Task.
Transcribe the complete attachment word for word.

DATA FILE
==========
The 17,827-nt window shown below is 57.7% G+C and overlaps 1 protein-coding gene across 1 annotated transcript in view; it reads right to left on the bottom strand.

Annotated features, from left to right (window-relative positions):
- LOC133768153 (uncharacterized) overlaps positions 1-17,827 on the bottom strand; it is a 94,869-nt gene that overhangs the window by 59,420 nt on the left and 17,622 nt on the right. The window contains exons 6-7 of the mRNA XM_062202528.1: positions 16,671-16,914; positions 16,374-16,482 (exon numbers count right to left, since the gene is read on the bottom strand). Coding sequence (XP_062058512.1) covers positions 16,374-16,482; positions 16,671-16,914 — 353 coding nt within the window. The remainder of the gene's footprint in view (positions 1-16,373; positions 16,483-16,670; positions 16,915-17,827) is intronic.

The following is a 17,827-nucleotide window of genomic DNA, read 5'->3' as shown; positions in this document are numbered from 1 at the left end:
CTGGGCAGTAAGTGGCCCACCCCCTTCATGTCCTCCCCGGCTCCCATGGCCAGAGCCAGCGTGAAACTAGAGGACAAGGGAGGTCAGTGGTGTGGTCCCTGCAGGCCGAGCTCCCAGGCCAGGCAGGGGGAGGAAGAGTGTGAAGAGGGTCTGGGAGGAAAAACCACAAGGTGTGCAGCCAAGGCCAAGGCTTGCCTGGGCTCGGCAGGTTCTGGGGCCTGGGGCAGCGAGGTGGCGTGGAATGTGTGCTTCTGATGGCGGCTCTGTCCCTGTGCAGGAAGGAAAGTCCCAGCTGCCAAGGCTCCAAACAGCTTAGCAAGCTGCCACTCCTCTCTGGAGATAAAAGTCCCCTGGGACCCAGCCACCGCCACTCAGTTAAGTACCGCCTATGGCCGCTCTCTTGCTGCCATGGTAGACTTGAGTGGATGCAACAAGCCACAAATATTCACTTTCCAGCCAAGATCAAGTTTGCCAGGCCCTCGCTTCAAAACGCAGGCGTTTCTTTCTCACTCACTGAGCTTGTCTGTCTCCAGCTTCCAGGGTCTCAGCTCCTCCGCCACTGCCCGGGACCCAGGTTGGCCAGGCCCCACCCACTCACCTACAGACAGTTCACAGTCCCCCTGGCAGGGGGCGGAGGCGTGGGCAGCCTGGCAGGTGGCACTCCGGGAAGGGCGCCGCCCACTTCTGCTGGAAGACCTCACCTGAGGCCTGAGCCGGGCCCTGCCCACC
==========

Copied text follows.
The 17,827-nt window shown below is 57.7% G+C and overlaps 1 protein-coding gene across 1 annotated transcript in view; it reads right to left on the bottom strand.

Annotated features, from left to right (window-relative positions):
- LOC133768153 (uncharacterized) overlaps positions 1-17,827 on the bottom strand; it is a 94,869-nt gene that overhangs the window by 59,420 nt on the left and 17,622 nt on the right. The window contains exons 6-7 of the mRNA XM_062202528.1: positions 16,671-16,914; positions 16,374-16,482 (exon numbers count right to left, since the gene is read on the bottom strand). Coding sequence (XP_062058512.1) covers positions 16,374-16,482; positions 16,671-16,914 — 353 coding nt within the window. The remainder of the gene's footprint in view (positions 1-16,373; positions 16,483-16,670; positions 16,915-17,827) is intronic.

The following is a 17,827-nucleotide window of genomic DNA, read 5'->3' as shown; positions in this document are numbered from 1 at the left end:
CTGGGCAGTAAGTGGCCCACCCCCTTCATGTCCTCCCCGGCTCCCATGGCCAGAGCCAGCGTGAAACTAGAGGACAAGGGAGGTCAGTGGTGTGGTCCCTGCAGGCCGAGCTCCCAGGCCAGGCAGGGGGAGGAAGAGTGTGAAGAGGGTCTGGGAGGAAAAACCACAAGGTGTGCAGCCAAGGCCAAGGCTTGCCTGGGCTCGGCAGGTTCTGGGGCCTGGGGCAGCGAGGTGGCGTGGAATGTGTGCTTCTGATGGCGGCTCTGTCCCTGTGCAGGAAGGAAAGTCCCAGCTGCCAAGGCTCCAAACAGCTTAGCAAGCTGCCACTCCTCTCTGGAGATAAAAGTCCCCTGGGACCCAGCCACCGCCACTCAGTTAAGTACCGCCTATGGCCGCTCTCTTGCTGCCATGGTAGACTTGAGTGGATGCAACAAGCCACAAATATTCACTTTCCAGCCAAGATCAAGTTTGCCAGGCCCTCGCTTCAAAACGCAGGCGTTTCTTTCTCACTCACTGAGCTTGTCTGTCTCCAGCTTCCAGGGTCTCAGCTCCTCCGCCACTGCCCGGGACCCAGGTTGGCCAGGCCCCACCCACTCACCTACAGACAGTTCACAGTCCCCCTGGCAGGGGGCGGAGGCGTGGGCAGCCTGGCAGGTGGCACTCCGGGAAGGGCGCCGCCCACTTCTGCTGGAAGACCTCACCTGAGGCCTGAGCCGGGCCCTGCCCACC